Embedded Travel Guides: We are searching the world for folks who can take you on a field trip of their "backyard." When we find these folks, we then stealthy embed them into their local travel scene and ask them to be our eyes and ears out in the field.
We are expecting the same sort of grainy video, choppy sentences and snapshot photos that you are use to seeing from other sorts of embeds. At the end of the day we should be left with a backyard travel guidebook like no other.
Our man in Osaka is AJ McGuire, and, wow, does he have stories to tell.
With all the boozing that goes on, it's surprising that the average Osakan can remember what happened last night, let alone a few hundred years ago. But remember they do. The Osaka area has deep roots and recalls its rich history with literally hundreds of local festivals of all sizes and levels of revelry.
No matter what time of year it is, there's a festival going on somewhere in Kansai. An hour on the train and you can get your fix of seasonal festival fare (fried chicken or squid in the summer, doughy red bean-filled mochi in the winter) and max out your camera's memory card with parades, dances, decorations and offerings of incense, prayers, rice, sake and other choice treats. The sum effect is an opportunity for the community to come together, and whenever that happens, of course, there's always a bit of a party.
While in Osaka, I was lucky enough to drop by Kishiwada's Danjiri Matsuri, an annual festival that ranks among Japan's most famous (or possibly infamous). The centerpiece of this festival is the parading of the danjiri, massive wooden carts that hold a portable shrine and a half-dozen or more musicians and hype men.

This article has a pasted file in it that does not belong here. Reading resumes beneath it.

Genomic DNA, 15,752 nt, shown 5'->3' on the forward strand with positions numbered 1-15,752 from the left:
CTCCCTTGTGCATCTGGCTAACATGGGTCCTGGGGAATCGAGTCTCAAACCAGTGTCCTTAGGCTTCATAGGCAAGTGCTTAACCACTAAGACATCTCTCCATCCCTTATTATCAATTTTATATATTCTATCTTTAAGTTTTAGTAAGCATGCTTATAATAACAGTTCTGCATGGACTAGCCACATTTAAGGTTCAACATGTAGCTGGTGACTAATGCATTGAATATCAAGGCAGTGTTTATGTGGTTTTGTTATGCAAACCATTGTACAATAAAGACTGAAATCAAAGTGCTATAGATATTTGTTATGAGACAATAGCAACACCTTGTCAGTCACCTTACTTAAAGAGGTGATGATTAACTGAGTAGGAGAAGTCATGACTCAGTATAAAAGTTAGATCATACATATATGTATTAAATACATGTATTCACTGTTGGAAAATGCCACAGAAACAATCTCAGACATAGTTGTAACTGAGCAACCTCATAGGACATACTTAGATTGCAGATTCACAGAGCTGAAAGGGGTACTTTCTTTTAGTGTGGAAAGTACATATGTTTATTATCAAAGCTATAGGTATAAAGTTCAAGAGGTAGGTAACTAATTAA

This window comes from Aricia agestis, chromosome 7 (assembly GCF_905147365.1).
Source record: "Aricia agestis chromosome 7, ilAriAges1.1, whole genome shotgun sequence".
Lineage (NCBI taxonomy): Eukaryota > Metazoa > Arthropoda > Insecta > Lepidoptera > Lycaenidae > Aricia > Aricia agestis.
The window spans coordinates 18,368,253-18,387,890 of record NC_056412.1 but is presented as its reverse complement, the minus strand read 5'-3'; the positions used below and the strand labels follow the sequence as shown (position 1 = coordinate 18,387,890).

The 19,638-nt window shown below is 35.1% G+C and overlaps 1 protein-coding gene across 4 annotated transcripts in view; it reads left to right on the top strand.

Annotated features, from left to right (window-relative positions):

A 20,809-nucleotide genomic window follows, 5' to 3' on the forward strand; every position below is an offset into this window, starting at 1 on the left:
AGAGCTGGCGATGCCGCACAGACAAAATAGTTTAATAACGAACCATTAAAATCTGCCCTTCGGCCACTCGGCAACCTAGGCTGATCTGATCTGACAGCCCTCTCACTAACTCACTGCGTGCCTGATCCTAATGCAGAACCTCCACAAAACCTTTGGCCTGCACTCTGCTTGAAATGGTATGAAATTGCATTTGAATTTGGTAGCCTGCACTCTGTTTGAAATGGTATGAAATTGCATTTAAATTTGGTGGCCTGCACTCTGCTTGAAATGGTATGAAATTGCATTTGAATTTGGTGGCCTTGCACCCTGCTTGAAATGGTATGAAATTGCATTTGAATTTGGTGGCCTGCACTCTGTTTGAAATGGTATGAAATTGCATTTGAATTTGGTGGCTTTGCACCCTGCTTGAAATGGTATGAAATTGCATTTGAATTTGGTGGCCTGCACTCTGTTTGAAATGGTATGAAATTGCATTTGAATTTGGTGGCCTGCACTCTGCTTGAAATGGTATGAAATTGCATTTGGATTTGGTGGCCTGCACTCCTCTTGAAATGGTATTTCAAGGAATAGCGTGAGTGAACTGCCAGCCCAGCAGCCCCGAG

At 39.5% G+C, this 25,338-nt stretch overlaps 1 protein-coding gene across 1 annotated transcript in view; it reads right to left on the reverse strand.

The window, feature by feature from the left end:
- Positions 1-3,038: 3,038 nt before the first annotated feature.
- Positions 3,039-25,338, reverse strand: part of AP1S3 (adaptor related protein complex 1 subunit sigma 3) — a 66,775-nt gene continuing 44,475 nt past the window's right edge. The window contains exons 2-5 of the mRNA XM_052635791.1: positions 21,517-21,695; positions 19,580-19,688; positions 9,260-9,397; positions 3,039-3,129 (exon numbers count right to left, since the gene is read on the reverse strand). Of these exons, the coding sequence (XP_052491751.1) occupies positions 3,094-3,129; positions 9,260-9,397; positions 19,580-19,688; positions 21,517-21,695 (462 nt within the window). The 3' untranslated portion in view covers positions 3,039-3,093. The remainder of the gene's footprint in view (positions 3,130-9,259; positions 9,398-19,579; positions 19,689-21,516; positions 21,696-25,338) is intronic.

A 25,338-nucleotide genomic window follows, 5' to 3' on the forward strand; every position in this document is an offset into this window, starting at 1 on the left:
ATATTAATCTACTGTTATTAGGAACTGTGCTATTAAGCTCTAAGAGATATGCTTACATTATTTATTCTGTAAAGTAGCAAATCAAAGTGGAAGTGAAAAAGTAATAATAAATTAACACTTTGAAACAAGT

Kishiwada's festival is notorious for how dangerous it is. At least one participant or onlooker is killed each year as the danjiri whip around tight corners and down narrow lanes, sometimes shearing off roof tiles and throwing wagon riders to the pavement. The effect is something like Pamplona's running of the bulls, substituting four-ton wooden carts and throngs of hapi-coated celebrants for the bulls. If you happen to be anywhere near Osaka in mid-September, don't miss it.
If death and sacred wood moving at breakneck speeds doesn't do it for you, Kishiwada's festival sports all the other trappings of a Japanese festival, including street vendors with games of chance and every kind of food you could possibly fry or grill. Nothing makes for a better vacation photo than munching on a skewered grilled squid with a blurry sacred siege engine whizzing by in the background.
If you're looking to attend a festival when you're in town, ask around or consult local tourist information offices. They tend to be staffed by the sort that considers squid munching and photographing mayhem to be the greatest high. For advance notice of other fun festivals, check out Kansai Scene's event listings for what's going on.
· Kansai Scene Event Listings [Official Site]
· Embedded Travel Guides coverage [Jaunted]
· Osaka Travel coverage [Jaunted]
· Osaka Hotels [HotelChatter]